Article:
UW-Platteville holds assessment showcase
PLATTEVILLE, Wis. – The University of Wisconsin-Platteville held its first ever student-centered assessment showcase, “Know Our Students, Know Ourselves,” in the Markee Pioneer Student Center on May 17. More than 100 faculty members and staff were in attendance throughout the day.
Complete with presentations, speakers and workshop activities, this professional development event gave faculty and staff a chance to explore new ways to assess student learning, a topic not always discussed.
“Our faculty and academic staff have to have a strong culture of assessment,” Dr. Elizabeth Throop, UW-Platteville acting provost and vice chancellor for Academic Affairs, said. “I hope that the Assessment Showcase is one step towards building and maintaining that culture.”
This event wasn’t established overnight, however. In fact, it required months of planning. Data had been gathered through Compliance Assist, a software that is used for assessment and accreditation purposes. Weekly meetings with a showcase committee were established, and a survey was sent out to faculty and staff to discover assessment interests and questions.
“The Assessment Showcase was actually the brainchild of Dr. Patrick Hagen,” Throop said. “I had charged him this year with really trying to advance assessment on our campus. He came up with the showcase about six months ago, and I thought it was a great idea.”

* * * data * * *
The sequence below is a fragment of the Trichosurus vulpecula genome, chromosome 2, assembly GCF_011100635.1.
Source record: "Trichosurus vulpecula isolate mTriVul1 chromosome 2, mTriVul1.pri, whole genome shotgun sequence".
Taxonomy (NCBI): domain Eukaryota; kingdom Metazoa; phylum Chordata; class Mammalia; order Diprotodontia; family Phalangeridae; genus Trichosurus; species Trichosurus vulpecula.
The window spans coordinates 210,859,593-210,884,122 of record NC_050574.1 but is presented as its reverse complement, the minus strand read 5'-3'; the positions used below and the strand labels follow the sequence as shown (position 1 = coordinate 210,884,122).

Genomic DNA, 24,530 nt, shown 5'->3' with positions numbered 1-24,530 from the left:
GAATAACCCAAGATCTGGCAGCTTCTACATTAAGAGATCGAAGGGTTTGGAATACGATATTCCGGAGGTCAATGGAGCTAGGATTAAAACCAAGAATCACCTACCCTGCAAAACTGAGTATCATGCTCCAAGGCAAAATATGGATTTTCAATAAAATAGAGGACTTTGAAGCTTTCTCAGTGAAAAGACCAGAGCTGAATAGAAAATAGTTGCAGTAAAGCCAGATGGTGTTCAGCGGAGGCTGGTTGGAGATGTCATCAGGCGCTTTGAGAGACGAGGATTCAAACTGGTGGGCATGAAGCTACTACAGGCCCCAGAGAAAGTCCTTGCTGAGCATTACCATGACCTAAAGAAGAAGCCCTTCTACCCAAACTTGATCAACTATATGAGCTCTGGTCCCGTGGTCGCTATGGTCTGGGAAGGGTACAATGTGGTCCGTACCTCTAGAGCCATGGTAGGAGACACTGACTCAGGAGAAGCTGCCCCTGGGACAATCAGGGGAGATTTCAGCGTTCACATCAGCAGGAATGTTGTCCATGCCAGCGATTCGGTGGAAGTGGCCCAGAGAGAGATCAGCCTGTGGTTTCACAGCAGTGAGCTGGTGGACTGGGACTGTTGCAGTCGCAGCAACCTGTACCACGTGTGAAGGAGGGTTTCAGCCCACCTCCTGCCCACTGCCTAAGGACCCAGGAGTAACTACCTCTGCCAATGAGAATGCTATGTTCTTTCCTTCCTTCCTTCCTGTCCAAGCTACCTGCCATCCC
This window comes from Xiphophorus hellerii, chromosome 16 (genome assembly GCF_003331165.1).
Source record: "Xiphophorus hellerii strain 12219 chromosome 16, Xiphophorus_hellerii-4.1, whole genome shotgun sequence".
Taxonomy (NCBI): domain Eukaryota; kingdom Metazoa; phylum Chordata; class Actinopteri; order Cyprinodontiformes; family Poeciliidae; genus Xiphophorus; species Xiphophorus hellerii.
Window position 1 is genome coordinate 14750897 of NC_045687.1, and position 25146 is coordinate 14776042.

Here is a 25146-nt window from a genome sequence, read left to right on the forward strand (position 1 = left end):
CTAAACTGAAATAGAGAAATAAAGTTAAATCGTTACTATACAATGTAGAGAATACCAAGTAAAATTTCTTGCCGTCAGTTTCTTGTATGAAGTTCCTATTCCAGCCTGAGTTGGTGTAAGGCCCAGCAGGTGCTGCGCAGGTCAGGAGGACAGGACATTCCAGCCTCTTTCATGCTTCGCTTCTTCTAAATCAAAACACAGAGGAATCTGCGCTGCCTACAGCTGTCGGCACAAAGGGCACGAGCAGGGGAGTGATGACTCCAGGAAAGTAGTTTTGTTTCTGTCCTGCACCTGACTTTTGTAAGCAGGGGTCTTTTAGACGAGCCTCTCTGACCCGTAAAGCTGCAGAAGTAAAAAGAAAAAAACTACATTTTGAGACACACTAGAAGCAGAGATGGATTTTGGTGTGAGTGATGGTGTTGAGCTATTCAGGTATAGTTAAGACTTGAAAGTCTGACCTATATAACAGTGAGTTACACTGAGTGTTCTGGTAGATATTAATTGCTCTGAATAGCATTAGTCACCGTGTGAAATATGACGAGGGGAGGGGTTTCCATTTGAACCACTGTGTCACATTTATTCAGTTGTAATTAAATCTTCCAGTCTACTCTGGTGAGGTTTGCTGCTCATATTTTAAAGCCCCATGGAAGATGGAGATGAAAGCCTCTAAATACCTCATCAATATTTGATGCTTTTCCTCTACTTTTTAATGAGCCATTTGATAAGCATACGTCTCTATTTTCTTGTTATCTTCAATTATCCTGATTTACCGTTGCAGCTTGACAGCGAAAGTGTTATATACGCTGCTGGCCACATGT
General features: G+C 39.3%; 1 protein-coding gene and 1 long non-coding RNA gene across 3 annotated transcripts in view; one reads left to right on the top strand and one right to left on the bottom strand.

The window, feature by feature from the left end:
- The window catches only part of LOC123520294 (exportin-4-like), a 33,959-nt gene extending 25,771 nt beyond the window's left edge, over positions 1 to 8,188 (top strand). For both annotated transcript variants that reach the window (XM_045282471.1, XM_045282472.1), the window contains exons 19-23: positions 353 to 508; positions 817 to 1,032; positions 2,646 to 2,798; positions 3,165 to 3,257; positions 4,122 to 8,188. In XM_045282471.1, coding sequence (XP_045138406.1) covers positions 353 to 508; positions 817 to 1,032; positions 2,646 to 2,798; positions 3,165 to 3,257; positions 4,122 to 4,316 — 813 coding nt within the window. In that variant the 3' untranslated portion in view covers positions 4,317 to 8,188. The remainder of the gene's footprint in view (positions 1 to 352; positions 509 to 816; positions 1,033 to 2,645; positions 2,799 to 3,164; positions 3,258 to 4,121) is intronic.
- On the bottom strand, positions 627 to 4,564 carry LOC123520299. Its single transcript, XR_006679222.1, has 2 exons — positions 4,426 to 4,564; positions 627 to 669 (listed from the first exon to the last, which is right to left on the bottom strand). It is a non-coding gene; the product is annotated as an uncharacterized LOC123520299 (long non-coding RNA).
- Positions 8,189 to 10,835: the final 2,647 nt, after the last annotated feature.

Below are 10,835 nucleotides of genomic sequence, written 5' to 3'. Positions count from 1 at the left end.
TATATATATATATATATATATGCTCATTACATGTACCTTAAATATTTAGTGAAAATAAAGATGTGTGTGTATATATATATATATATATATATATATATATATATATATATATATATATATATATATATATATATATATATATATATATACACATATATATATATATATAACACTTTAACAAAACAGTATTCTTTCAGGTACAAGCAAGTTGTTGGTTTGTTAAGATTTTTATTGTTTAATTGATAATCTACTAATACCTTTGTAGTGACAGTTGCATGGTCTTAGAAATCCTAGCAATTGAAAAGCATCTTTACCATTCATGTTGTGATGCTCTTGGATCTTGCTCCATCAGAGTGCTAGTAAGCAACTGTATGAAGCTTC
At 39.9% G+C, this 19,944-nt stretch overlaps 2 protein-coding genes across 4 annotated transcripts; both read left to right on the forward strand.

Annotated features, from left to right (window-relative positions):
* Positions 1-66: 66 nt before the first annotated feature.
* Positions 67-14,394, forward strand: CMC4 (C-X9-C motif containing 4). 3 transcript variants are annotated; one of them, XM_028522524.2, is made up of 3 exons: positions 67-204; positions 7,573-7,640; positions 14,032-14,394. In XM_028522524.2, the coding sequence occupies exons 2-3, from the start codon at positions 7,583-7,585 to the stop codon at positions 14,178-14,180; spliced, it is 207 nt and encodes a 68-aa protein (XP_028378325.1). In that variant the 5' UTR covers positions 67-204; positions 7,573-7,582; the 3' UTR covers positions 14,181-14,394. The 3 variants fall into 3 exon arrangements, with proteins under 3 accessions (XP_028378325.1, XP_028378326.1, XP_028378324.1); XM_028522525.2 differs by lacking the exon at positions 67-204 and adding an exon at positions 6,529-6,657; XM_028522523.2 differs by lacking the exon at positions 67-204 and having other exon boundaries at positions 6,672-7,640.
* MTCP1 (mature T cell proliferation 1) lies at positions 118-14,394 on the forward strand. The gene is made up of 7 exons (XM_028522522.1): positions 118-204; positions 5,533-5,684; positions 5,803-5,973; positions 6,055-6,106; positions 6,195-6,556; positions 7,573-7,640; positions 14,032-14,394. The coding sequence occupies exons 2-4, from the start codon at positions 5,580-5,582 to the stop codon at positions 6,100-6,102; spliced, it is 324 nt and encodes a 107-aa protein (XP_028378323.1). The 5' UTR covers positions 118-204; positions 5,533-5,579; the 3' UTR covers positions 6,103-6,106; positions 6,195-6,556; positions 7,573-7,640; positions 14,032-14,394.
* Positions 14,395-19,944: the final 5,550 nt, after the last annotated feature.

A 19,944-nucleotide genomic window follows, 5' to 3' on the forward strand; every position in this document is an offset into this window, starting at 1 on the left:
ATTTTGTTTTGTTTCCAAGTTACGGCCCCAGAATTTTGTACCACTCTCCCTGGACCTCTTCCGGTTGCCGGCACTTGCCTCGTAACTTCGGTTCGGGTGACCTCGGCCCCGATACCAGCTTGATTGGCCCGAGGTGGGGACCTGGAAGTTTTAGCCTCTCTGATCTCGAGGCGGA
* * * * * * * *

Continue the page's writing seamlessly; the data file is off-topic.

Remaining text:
Hagen, formerly the chair of the Department of Humanities at UW-Platteville and campus dean at UW-Richland, joined the provost’s office last summer as interim assistant provost for Academic Affairs. Soon after, Throop suggested doing something new with assessment.
“This showcase is a specific venue for our faculty and staff to show the work they’re doing in assessing courses, programs and general education experiences with their students,” Hagen said. “I would say that the concept of the showcase comes out of the process in trying to draw more attention to the work we’re doing in academic assessment and moving ourselves a little further along in terms of the accreditation.”
The morning began with a continental breakfast discussion, “A-Talks: Real Assessment Stories,” before attendees separated into breakout sessions. These sessions included curriculum mapping, high impact practices in the building construction management program and embedded indicators.
After breakout sessions, attendees reconvened for a luncheon discussion. Faculty and staff discussed the price of assessment, variety or resources, and how to establish a campus-wide level of assessment. Attendees bounced ideas off of one another to address concerns and answer questions.
In addition to the showcase, eight teams determined a project and will begin work over the summer. Initial results of the project will be shared through a workshop sponsored by the Teaching and Technology Center in the fall. Each team had time during workshop hours to start their projects.
“We wanted to provide a venue for people who are working on assessment, so they could share their findings with their colleagues,” Hagen said. “From the perspective of those people who are newer to college teaching or haven’t been involved with assessment, we wanted to provide them with a venue for learning, finding resources and creating a network. Ultimately, we wanted to further our efforts to create a culture of assessment so that people are thinking of assessment as important to their work.”
Written by: Amanda Bertolozzi, Writer/Editor, Communications, 608-342-7121, email@example.com
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